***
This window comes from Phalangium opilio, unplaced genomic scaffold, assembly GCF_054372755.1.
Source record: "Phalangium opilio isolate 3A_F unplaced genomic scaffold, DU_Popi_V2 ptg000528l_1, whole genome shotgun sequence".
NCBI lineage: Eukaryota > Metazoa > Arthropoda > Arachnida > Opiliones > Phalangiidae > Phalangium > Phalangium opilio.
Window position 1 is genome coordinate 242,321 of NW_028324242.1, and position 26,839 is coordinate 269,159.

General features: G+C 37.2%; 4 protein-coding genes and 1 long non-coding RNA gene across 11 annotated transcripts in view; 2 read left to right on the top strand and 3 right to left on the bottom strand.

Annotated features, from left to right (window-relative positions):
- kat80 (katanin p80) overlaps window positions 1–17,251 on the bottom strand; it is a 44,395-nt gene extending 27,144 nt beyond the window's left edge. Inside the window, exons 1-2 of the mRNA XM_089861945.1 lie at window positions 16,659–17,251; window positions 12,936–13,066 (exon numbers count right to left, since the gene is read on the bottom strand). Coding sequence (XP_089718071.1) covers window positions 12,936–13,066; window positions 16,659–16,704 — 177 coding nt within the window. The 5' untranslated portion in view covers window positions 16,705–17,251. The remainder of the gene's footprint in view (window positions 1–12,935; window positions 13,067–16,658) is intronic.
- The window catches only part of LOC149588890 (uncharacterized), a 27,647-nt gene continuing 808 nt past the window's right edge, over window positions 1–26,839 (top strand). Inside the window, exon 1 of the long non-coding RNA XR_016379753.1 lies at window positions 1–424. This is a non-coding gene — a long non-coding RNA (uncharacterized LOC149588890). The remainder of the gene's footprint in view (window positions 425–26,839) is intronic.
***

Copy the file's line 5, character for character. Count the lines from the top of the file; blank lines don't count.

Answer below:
General features: G+C 37.2%; 4 protein-coding genes and 1 long non-coding RNA gene across 11 annotated transcripts in view; 2 read left to right on the top strand and 3 right to left on the bottom strand.